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I was 16. All of my friends had a Valentine that year. Fed up with all of the couples around me in the hallways, I decided enough was enough. I was going to have the Valentine’s Day I’d dreamed of, even if I had to do it alone. I drove myself to the movies, got one ticket, a cinnamon pretzel, and an Icee. I headed in, and while I can’t remember what movie I watched, I do remember wondering why I had been so scared to go alone in the first place.

From then on, on Valentine’s Day, I stopped relying on my friends and started to do things by myself. The year after, I went to another movie, hit up the Dutch Bros. drive-thru, and had the best Taylor Swift jam session/drive of my life. The year following, I even grew the guts to take myself to dinner. I also made sure I treated myself to chocolate or flowers or anything cheesy. I found serenity, peace, and something so empowering about my newfound tradition. 

A lot of talk exists about how it’s okay to spend Valentine’s Day alone. We’re given a list of self-care activities, we all stack up on wine and chocolate. And we’ve all sat down on the couch for the anti-romance comedy. I love this routine. It’s fun. It’s therapeutic. It also happens to be something I do at least once a week.

Over the years, however, I learned that it didn’t have to be one or the other. Being single doesn’t mean I had to stay home or that I needed friends to have the Valentine’s (or Galentine’s) Day I wanted. I simply needed to change my perception a little bit.

The idea we hold of self-love is one where we, again, give ourselves this space for movies and face masks and pints of ice cream and green juice and going to the gym. Personally, these are some of my favorite things. I love these things. But they are not why I love myself. I love myself because of the many times I stayed up overthinking until 3 a.m. and because of every morning where I dreaded the day so much that I couldn’t get up and because of every time I forgot to eat breakfast. Learning to understand these nuisances as a part of life and not a representation of my failures helped me learn to truly love myself.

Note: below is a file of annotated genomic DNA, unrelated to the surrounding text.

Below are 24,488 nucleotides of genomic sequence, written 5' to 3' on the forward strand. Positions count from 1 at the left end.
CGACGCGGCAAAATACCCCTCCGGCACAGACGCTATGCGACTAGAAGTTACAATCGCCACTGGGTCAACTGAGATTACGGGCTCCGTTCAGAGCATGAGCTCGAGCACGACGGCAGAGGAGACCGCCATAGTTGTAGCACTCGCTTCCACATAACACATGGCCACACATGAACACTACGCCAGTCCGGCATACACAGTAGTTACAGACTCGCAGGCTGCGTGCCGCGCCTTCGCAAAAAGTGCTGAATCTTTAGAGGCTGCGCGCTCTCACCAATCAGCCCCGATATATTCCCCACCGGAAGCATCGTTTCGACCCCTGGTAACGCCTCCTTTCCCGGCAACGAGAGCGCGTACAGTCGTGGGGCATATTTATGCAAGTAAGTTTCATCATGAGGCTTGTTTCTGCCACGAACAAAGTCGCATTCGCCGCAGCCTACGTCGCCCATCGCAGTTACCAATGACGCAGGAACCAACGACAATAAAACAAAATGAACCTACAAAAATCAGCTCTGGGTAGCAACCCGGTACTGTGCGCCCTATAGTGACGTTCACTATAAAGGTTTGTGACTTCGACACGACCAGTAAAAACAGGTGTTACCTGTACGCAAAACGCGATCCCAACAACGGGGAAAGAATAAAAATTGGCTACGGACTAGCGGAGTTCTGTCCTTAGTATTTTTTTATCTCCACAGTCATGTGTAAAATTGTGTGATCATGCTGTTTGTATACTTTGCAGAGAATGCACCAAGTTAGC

I’ve never had a Valentine. To me, that means Valentine’s Day has always been a reminder of being single. The truth is, that used to really bother me. Then, I realized that I wasn’t the only one and that the only thing stopping me from doing the things I wanted to do on Valentine’s Day, was me.

It is not easy to drive yourself to the movies alone. It’s not. It’s also not easy to learn to fully, unconditionally love yourself. It’s easy to think people will judge you and it’s easy to point out all of the reasons why you don’t love yourself. These things are all easier said than done. The thing is, though, it is not fair to yourself to wait for someone else to love you in order for you to do it too. 

This Valentine’s Day, leave your comfort zone and take yourself out on a date. While it’s easy to be scared at the thought, it is honestly a very gratifying, empowering experience.

Ella Salazar

CU Boulder '23

Ella is the Director of Social Branding at Her Campus CU Boulder. She is majoring in international affairs with minors in journalism and communications. She loves books, makeup, and coffee. In her free time, she's probably rewatching Gilmore Girls.
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